Adam Harris Englehard

Adam Harris Engelhard Of Mailroom On How Screenwriters Can Be Attractive To Producers

Adam Harris Engelhard Of Mailroom On How Screenwriters Can Be Attractive To Producers
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As part of Creative Screenwriting Magazine’s commitment to not only bring you the best screenwriting craft articles, we’re interviewing agents, managers, and producers to bring you the most up to date market intelligence to help you get ahead of the pack. We ask Adam Harris Engelhard of Mailroom LA what it takes for screenwriters to break in.

How has the role of literary managers changed in the past 5  years?

I would say that we have become more producorial in nature. We spend a lot of time focusing on the trajectories of our clients’ careers and even more time in the development stages of their material.

What makes a screenwriter attractive to you?

At this point in time, I am very attracted to writers who are forward thinkers and understand how to navigate Hollywood without representation. The screenwriters who are making meaningful connections on their own and understand the hustle it takes to survive out here are the ones who I tend to gravitate towards. I like to work with go-getters. If they are able to hustle as hard or harder then me then I don’t care about all the awards and attachments. So long as their screenwriting is solid, I think we as managers can be creative in how we position our writers so they have the best chance of surviving out here.

Creative Screenwriting Magazine

Adam Harris Engelhard

What constitutes a breakthrough screenplay?

I think in today’s marketplace your script needs to spark a socially relevant conversation while flipping all of the traditional tropes on their heads. I also see a lot of success working with concepts that are “5 minutes into the future” and feel digestible. Whereas if you head too far into the future ideas can seem a bit far-fetched without a massive audience attachment. We are living in a time where ideas are a dime a dozen and screenwriters need to find unique ways to differentiate themselves as well as their work. My advice is to play just left of center and use what is going on in the world around us to touch on sensitive topics that spark conversation. GET OUT clearly did a great job at touching on both.

What are some of the biggest misconceptions about the role of a manager?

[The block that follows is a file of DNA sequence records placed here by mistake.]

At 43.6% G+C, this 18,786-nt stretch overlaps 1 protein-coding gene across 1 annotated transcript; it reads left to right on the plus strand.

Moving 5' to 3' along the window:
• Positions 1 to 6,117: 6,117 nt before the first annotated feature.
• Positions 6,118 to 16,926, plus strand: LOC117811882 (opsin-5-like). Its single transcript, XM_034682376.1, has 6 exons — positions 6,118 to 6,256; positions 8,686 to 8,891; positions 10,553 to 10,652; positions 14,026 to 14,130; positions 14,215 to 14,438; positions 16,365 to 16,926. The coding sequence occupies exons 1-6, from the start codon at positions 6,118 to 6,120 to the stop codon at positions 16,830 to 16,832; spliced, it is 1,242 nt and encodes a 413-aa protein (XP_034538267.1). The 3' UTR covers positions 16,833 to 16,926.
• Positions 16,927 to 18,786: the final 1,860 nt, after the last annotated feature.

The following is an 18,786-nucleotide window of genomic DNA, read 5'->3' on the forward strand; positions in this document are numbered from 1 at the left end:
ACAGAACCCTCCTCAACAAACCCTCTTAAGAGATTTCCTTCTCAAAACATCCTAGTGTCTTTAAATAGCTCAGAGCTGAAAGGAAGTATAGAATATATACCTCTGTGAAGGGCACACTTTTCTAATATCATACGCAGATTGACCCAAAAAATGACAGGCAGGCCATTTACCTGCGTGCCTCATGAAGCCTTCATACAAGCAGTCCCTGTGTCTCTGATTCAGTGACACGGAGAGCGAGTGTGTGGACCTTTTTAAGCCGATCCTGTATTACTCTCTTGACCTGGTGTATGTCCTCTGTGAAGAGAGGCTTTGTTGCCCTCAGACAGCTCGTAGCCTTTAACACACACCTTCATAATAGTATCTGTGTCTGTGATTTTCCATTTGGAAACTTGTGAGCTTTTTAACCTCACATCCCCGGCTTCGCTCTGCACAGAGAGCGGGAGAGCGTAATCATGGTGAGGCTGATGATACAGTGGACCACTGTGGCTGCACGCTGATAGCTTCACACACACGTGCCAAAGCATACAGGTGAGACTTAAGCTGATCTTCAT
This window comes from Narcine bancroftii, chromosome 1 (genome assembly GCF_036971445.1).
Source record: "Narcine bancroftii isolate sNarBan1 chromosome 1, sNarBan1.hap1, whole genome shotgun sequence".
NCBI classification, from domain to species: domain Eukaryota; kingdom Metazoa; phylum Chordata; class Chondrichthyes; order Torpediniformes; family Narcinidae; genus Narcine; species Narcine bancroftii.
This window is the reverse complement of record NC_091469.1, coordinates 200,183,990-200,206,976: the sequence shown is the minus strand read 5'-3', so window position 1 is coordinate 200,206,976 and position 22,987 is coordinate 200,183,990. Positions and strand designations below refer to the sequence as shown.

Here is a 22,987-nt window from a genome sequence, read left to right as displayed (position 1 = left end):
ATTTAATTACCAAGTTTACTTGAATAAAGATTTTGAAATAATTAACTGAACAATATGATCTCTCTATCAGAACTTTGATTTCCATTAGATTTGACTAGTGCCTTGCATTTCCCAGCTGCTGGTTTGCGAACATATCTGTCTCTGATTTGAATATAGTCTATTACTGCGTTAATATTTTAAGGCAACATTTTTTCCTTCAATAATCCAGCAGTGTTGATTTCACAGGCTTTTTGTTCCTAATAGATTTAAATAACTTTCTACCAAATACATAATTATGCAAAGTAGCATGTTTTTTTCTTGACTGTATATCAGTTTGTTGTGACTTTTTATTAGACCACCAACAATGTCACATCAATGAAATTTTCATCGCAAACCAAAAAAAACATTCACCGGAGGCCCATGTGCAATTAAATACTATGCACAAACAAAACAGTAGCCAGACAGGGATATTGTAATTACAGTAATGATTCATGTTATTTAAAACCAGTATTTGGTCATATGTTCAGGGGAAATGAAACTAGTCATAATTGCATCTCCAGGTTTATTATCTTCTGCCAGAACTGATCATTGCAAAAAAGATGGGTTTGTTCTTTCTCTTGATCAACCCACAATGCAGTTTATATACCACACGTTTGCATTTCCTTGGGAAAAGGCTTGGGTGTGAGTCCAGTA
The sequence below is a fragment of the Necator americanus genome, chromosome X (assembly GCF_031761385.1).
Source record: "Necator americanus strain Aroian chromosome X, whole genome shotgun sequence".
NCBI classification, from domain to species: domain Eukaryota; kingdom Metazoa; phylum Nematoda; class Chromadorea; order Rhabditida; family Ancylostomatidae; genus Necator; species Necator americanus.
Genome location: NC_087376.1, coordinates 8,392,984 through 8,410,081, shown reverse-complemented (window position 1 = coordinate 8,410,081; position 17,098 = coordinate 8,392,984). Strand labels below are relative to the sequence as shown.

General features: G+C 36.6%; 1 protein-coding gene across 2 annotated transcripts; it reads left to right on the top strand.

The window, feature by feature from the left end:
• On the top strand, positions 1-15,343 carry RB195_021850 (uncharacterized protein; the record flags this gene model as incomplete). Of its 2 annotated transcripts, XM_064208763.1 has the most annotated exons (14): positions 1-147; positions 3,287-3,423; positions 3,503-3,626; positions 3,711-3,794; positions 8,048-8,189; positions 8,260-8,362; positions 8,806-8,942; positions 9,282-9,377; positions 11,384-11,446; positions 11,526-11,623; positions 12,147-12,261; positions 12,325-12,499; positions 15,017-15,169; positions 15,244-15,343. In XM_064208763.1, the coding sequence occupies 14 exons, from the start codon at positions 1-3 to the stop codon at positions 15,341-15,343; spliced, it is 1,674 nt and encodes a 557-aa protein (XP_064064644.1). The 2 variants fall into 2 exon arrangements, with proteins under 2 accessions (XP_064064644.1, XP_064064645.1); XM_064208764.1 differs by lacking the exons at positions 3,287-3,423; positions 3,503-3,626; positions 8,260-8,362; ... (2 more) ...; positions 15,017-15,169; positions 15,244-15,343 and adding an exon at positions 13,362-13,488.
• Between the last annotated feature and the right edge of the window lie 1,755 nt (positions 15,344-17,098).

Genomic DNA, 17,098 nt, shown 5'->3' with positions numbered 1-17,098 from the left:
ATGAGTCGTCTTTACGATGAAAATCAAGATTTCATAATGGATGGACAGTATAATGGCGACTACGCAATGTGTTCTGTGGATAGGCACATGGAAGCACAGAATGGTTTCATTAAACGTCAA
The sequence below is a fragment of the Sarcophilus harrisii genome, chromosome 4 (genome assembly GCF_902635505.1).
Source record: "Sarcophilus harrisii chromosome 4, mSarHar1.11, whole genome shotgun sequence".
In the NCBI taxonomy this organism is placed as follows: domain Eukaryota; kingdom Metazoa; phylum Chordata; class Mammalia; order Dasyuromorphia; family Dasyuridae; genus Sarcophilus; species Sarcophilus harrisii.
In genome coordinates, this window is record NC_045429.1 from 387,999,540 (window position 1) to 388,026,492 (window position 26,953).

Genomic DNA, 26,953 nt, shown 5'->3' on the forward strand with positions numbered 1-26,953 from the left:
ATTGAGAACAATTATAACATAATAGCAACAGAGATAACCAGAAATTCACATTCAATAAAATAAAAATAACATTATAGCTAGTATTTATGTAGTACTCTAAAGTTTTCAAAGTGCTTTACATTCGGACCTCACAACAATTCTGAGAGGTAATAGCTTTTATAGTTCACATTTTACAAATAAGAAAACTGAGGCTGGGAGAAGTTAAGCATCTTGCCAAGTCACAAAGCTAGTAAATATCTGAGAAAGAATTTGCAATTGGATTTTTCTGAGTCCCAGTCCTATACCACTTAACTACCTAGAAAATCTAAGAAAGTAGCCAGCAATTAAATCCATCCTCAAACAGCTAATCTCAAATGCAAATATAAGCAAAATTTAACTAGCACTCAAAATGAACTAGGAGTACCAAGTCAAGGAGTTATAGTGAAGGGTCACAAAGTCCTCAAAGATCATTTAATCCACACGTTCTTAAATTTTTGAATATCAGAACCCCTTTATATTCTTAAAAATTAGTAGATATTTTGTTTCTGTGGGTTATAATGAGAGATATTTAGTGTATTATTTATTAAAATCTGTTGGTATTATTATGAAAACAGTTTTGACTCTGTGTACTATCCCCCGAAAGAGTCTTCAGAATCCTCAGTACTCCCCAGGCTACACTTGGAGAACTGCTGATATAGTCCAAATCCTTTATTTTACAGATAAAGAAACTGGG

I think the biggest misconception that budding screenwriters have about Managers is that as soon as they sign with one they are going to start making money. Sure it happens to some quickly, but that’s far and few between. There is a lot of grooming that needs to happen first. Managers need to take time to expose their writers to the town and proceed strategically even if that means pivoting with what they are taking out or how they are positioning themselves.

Another misconception that I see all the time is being signed to a big four agency or management firm. A lot of guys think that if they get signed to a rep at a major company that they will be destined to succeed and it couldn’t be further from the truth. I have friends who are represented by the biggest agents/managers and still can’t find work. A lot of it comes down to how much of a bandwidth does your representative have for you and are they well connected. The latter is less important in my opinion so long as they have the ability to champion your career in an impactful way. Do they believe in you enough to get behind what you are selling or are you just another name on their roster? Usually, it’s the latter.

Why have managers also turned to producing?

In regards to the emerging class of managers/producers, I believe we are living in a time where studios and independent production companies are straying away from buying and optioning content for development. Sure it happens all the time, and more frequently, at the highest level but for the most of us working on sub $10M movies the funds for development just aren’t there like they used to be. Because of that, there are a lot of Managers who are doing a ton of development with their own clients or writers they favor, in hopes of being able to produce the material.